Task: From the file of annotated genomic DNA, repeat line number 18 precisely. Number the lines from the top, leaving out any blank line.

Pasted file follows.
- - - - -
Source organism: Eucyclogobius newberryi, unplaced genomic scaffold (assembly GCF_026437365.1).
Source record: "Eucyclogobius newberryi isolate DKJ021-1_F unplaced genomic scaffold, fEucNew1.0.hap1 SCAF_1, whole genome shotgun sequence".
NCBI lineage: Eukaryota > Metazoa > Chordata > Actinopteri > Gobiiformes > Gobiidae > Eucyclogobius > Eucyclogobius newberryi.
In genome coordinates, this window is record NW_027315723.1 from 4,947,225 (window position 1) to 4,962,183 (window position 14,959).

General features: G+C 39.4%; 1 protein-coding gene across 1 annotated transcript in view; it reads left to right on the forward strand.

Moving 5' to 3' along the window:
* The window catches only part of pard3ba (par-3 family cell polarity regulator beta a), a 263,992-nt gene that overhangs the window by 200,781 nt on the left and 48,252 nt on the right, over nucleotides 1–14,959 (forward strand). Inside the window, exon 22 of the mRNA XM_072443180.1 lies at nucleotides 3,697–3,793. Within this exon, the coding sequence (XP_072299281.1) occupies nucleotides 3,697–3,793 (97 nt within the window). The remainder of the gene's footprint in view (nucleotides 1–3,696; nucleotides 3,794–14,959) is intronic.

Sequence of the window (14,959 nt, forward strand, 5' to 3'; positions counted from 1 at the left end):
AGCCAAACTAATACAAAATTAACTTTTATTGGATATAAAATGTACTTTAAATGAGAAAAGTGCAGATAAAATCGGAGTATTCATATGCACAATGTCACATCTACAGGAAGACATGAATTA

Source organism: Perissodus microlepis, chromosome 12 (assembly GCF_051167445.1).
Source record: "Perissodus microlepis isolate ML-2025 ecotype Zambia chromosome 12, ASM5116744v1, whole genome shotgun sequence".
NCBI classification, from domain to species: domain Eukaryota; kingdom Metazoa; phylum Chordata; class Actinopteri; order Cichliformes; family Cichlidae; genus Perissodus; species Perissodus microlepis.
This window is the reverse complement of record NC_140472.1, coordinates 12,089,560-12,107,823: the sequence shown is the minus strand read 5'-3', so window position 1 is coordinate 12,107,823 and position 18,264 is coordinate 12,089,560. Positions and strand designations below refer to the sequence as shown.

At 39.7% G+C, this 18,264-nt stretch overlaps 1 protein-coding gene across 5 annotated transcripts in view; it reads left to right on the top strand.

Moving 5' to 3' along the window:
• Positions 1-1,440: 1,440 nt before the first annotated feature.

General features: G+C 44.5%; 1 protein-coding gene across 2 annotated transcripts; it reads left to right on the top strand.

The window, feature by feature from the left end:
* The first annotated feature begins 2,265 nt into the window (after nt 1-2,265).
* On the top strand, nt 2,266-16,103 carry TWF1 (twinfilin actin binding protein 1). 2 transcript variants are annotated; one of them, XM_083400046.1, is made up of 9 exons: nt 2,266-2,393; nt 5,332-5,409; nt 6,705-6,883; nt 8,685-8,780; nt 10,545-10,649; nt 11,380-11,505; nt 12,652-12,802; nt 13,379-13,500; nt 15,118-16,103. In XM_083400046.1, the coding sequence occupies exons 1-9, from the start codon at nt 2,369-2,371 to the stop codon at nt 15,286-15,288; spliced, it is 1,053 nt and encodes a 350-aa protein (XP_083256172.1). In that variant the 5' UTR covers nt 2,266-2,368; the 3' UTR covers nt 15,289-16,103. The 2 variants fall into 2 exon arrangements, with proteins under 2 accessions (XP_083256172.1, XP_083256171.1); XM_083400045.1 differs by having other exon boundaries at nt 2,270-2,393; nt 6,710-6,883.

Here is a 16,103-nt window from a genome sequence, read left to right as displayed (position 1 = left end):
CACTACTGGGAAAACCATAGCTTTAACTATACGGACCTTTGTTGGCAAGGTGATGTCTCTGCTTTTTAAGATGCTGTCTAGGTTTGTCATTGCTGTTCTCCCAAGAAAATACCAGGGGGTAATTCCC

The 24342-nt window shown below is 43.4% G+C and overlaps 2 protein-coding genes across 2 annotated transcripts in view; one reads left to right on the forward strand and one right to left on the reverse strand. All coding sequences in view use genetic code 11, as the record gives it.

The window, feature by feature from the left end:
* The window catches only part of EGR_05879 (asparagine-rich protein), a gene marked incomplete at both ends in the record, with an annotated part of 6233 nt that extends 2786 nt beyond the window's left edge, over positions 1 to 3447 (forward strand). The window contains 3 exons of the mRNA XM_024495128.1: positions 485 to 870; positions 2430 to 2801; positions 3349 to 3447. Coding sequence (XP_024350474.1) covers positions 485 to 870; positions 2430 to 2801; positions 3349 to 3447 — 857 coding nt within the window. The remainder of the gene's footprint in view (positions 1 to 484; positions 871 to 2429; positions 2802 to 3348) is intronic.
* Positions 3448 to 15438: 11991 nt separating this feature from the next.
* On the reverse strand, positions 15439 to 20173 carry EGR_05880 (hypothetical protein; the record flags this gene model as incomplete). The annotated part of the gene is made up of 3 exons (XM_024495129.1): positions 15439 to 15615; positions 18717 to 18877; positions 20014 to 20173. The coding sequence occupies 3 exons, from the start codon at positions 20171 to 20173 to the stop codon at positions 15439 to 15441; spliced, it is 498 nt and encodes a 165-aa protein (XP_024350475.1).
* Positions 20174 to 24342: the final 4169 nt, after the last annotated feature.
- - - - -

The window, feature by feature from the left end: